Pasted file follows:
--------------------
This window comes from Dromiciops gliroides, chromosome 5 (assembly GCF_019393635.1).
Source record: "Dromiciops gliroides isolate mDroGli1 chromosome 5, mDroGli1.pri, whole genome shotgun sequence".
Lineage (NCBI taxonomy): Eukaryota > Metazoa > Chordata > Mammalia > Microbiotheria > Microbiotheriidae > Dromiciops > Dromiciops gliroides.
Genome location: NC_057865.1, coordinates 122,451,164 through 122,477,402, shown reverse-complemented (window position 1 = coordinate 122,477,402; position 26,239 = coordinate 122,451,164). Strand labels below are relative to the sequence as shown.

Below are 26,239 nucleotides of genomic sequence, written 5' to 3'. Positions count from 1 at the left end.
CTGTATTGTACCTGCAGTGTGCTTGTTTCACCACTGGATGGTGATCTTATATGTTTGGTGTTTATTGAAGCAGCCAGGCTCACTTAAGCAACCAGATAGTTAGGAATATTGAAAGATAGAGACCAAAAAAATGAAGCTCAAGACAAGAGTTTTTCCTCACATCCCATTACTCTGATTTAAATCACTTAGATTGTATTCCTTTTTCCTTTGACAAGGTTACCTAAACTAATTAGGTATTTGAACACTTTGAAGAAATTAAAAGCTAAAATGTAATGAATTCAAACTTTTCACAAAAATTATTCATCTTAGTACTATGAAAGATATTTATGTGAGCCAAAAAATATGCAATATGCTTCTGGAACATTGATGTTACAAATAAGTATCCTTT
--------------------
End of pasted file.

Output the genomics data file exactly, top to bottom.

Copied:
This window comes from Dromiciops gliroides, chromosome 5 (assembly GCF_019393635.1).
Source record: "Dromiciops gliroides isolate mDroGli1 chromosome 5, mDroGli1.pri, whole genome shotgun sequence".
Lineage (NCBI taxonomy): Eukaryota > Metazoa > Chordata > Mammalia > Microbiotheria > Microbiotheriidae > Dromiciops > Dromiciops gliroides.
Genome location: NC_057865.1, coordinates 122,451,164 through 122,477,402, shown reverse-complemented (window position 1 = coordinate 122,477,402; position 26,239 = coordinate 122,451,164). Strand labels below are relative to the sequence as shown.

Below are 26,239 nucleotides of genomic sequence, written 5' to 3'. Positions count from 1 at the left end.
CTGTATTGTACCTGCAGTGTGCTTGTTTCACCACTGGATGGTGATCTTATATGTTTGGTGTTTATTGAAGCAGCCAGGCTCACTTAAGCAACCAGATAGTTAGGAATATTGAAAGATAGAGACCAAAAAAATGAAGCTCAAGACAAGAGTTTTTCCTCACATCCCATTACTCTGATTTAAATCACTTAGATTGTATTCCTTTTTCCTTTGACAAGGTTACCTAAACTAATTAGGTATTTGAACACTTTGAAGAAATTAAAAGCTAAAATGTAATGAATTCAAACTTTTCACAAAAATTATTCATCTTAGTACTATGAAAGATATTTATGTGAGCCAAAAAATATGCAATATGCTTCTGGAACATTGATGTTACAAATAAGTATCCTTT